Previously, residues 342–368 (RBD1) in mouse EZH2 were reported to be important for RNA interaction (Kaneko et al., 2010), and this sequence is conserved in hsEZH2. Our study was unable to support this finding using three independent experiments: [1] deletion of residues 342–368 in a purified mouse 4 m PRC2 (EZH2-EED-SUZ12-RBBP4) results in no change in binding to a RepA noncoding RNA (Figure 4—figure supplement 1); [2] deletion of residues 342–368 in a 3 m hsPRC2 complex (EZH2-EED-VEFS(SUZ12)) doesn’t affect binding to a (GGAA)10 G-quadruplex RNA (Figure 4B, middle left); [3] deletion of the unstructured region in acEZH2, corresponding to region 342–368 of mEZH2 in the context of the hybrid ac/hsPRC2, does not affect (GGAA)10 RNA binding or the crosslinking to a 24 nt G-quadruplex RNA. Although it is possible this region is important for interaction with some other RNA that was not tested in this study, this may be unlikely given that different RNAs compete for binding and show similar RNA-protein crosslinking patterns (Wang et al., 2017b). It also seems possible that this portion of EZH2 might contribute to RNA binding, perhaps indirectly, in some form of PRC2 not studied here. Our study also did not test the phosphorylation of T345, which could be important for noncoding RNA interaction as indicated in the previous study (Kaneko et al., 2010).

HDX-MS is used in this study as an important and powerful discovery tool to study protein-RNA interactions, and it also provides additional information regarding changes in flexibility that can be sometimes caused by allosteric change rather than direct interaction. Other groups have previously used this approach to investigate protein-RNA interactions (Lísal et al., 2005; Zheng et al., 2015), as it provides extended sequence coverage and resolution compared to other residue-specific methods including N-hydroxy-succinimide (NHS)-biotin labeling of surface lysine residues (Kvaratskhelia and Grice, 2008).

The results in this study suggest a potential essential role of PRC2-RNA interaction through evolution, and identification of the key residues opens the door to uncover the importance of PRC2-RNA interaction in vivo. The critical RNA-binding regions identified in this study when mutated retain substantial histone methyltransferase activity and DNA-binding affinity, and therefore provide a clear path for making separation-of-function mutants to study biological functions of PRC2-RNA interaction in vitro and in vivo. It will be valuable to determine the biological consequences of introducing an RNA-binding defective mutant of PRC2 by investigating changes in global RNA binding pattern, PRC2 chromatin occupancy and genome-wide gene expression, and the findings in this study open the door to study physiological functions of PRC2-RNA interaction including how lncRNAs recruit or evict PRC2 and regulate its activities. Recently, G-quadruplex-forming RNA sequences have been proposed to be largely unfolded in vivo (Guo and Bartel, 2016), and it would be interesting to study whether PRC2 can bind and stabilize transiently folded quadruplexes. In addition, the molecular details of how key PRC2 residues cooperate and contribute to RNA interaction is still an open question, and structural analysis including NMR, crystallography and electron microscopy could be used to understand the details of the interaction, which could serve as a guide to study protein-RNA interaction of other chromatin-binding proteins.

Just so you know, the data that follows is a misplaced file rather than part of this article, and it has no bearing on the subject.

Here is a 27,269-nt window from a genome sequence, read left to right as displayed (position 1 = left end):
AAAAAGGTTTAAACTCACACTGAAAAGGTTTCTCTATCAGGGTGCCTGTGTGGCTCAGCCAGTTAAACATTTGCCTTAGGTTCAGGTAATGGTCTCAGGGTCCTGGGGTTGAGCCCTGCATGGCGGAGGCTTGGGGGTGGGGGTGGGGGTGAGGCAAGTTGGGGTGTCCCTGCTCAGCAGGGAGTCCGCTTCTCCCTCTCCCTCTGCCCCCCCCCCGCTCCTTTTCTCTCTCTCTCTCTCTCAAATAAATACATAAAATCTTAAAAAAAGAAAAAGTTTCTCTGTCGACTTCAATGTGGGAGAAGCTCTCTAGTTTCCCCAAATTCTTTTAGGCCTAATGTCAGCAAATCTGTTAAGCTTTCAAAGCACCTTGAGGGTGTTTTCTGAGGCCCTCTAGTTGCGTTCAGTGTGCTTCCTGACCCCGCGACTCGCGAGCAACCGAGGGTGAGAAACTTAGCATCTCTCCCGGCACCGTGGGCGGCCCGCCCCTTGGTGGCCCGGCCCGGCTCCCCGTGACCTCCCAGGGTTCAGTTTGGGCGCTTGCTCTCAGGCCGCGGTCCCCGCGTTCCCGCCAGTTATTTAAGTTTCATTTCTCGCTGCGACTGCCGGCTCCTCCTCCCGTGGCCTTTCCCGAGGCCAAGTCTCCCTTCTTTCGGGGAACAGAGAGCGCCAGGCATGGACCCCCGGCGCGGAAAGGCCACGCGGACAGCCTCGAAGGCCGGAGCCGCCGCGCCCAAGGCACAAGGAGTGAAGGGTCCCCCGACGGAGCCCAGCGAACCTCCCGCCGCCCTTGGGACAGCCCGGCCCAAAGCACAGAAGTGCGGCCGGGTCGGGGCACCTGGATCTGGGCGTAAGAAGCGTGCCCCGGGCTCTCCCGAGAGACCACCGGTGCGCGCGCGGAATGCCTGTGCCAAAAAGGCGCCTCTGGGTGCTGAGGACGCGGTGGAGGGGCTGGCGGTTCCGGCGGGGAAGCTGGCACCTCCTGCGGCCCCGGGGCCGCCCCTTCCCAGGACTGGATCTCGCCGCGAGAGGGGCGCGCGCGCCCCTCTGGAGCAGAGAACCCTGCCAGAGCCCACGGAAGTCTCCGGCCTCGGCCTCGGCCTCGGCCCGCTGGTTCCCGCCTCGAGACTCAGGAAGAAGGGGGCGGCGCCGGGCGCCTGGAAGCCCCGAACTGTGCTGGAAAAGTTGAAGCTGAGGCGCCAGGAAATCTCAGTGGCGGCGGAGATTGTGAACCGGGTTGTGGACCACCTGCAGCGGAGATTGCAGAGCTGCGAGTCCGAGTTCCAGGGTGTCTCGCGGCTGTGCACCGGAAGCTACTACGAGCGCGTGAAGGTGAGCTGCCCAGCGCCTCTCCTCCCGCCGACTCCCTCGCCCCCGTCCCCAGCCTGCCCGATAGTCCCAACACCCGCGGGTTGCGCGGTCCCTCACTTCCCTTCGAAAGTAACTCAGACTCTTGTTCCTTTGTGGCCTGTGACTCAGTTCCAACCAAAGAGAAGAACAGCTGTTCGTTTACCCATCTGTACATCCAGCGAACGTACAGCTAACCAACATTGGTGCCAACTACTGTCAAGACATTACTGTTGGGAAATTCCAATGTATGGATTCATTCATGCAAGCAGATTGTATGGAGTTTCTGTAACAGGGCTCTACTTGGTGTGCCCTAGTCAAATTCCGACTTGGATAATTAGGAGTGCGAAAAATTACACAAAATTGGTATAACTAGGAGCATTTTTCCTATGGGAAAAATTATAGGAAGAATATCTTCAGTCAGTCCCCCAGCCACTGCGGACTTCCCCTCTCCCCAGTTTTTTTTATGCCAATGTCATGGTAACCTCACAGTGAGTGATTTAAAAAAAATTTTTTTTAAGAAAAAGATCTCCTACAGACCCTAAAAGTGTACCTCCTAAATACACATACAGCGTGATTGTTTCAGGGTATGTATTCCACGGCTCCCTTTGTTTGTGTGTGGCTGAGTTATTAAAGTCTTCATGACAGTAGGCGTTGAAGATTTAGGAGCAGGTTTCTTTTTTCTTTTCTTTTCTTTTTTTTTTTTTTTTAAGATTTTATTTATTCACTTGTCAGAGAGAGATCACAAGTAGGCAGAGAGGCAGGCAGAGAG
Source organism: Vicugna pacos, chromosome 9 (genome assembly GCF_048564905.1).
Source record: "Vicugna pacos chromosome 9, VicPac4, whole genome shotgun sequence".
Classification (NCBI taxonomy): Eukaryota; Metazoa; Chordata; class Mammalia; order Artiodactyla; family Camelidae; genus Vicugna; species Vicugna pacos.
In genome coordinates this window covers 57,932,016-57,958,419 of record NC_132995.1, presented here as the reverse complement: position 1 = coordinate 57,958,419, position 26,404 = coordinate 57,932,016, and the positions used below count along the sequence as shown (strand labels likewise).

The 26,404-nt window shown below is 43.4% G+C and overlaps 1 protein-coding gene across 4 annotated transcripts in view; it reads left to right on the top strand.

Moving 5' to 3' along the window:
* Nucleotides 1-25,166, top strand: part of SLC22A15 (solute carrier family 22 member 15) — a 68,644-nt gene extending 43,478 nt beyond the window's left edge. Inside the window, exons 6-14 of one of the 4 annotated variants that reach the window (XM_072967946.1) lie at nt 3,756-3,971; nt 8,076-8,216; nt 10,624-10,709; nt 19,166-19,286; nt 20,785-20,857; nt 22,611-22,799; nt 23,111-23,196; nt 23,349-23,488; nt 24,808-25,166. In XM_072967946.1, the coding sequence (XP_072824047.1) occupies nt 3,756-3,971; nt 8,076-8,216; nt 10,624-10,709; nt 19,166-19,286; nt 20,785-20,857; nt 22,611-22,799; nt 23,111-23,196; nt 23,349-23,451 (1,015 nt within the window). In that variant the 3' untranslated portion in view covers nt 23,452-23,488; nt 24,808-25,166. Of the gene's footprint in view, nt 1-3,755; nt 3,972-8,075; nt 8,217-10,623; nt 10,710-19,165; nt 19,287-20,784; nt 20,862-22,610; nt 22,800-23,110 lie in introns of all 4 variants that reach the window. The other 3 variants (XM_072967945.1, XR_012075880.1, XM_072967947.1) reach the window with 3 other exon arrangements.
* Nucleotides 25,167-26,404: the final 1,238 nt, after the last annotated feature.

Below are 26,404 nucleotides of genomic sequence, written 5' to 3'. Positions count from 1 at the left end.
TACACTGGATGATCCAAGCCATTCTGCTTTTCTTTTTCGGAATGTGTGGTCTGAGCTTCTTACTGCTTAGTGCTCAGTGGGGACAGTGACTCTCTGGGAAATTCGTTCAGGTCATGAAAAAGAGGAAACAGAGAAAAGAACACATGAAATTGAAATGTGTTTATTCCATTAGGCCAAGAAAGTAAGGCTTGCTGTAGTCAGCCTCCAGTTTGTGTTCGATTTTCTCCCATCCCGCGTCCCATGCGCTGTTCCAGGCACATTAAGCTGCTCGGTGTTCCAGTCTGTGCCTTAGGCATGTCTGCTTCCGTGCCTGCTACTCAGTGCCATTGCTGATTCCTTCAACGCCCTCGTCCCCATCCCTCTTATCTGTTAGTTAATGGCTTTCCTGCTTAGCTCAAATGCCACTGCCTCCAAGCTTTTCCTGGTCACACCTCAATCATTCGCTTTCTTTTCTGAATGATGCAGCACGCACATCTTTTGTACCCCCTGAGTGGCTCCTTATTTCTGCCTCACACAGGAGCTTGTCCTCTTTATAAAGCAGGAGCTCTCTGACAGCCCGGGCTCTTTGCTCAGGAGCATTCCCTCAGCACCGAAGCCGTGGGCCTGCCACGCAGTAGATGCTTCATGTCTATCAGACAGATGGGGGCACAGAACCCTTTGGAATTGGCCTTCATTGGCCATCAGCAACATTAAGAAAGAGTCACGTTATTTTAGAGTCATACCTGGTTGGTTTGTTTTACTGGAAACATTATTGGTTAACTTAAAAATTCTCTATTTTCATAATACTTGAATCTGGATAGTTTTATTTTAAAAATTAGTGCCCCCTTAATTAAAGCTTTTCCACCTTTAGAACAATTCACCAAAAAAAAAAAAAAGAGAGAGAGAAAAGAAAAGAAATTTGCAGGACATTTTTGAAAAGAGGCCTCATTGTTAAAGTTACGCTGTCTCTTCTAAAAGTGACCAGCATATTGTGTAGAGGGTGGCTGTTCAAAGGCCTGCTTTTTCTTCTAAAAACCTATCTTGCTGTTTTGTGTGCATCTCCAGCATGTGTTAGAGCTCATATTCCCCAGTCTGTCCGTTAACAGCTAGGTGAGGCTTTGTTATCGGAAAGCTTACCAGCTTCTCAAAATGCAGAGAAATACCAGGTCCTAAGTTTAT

Materials and methods

Expression and purification of ctPRC2 complexes

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Wild-type 3 m ctPRC2 was purified as previously described (Jiao and Liu, 2015). Two polypeptides – an EZH2-VEFS peptide with an N-terminal 2XProtein A tag and a 6XHis tag and an EED peptide with an N-terminal twin-strep tag (IBA Lifesciences) – were expressed in S. cerevisiae strain CB010, and intact ctPRC2 was purified through tandem purification using IgG resin followed by Strep-Tactin resin. Regulatory moiety (N-terminal His tag on EZH2), minimal RNA-binding complex (including trimming mutants, N-terminal His tag on EZH2), EED (N-terminal His tag) and CXC-SET (N-terminal His tag) were expressed in Escherichia coli strain Rosetta 2 (Novagen). Cell pellets were resuspended in lysis buffer containing 100 mM Tris-HCl (pH 8.5), 300 mM NaCl, 1 mM dithiothreitol (DTT), 10% glycerol, 0.5 mM phenylmethylsulfonyl fluoride, and protease inhibitors, and lysed using sonication. Lysate was then cleared using centrifugation and incubated with Ni-NTA Agarose resin (Qiagen) for 2 hr. Resin was washed stepwise by 50-fold resin volume of buffer A [50 mM Tris-HCl (pH 8.0), 500 mM NaCl, 1 mM DTT, 10% glycerol, and 0.1% NP40], 50-fold resin volume of buffer B [50 mM Tris-HCl (pH 8.0), 1 M NaCl, 1 mM DTT, and 10% glycerol), 20-fold resin volume of buffer C [50 mM Tris-HCl (pH 8.0), 100 mM NaCl, 1 mM DTT, and 10% glycerol], 20-fold resin volume of buffer C containing 10 mM imidazole, and finally eluted with buffer C containing 250 mM imidazole. Elutions were concentrated and loaded to Superdex 75 size-exclusion chromatography column with running buffer containing 20 mM Tris-HCl (pH 8.0), 100 mM NaCl, and 2 mM DTT. Peak fractions were pooled, analyzed with denaturing gel and concentrated for downstream analysis. For point mutations in the context of the intact 3 m ctPRC2, mutants and wild type proteins were expressed in S. cerevisiae strain CB010 and purified using Ni-NTA agarose resin as described above followed by resolving using Superdex 200 size-exclusion chromatography column.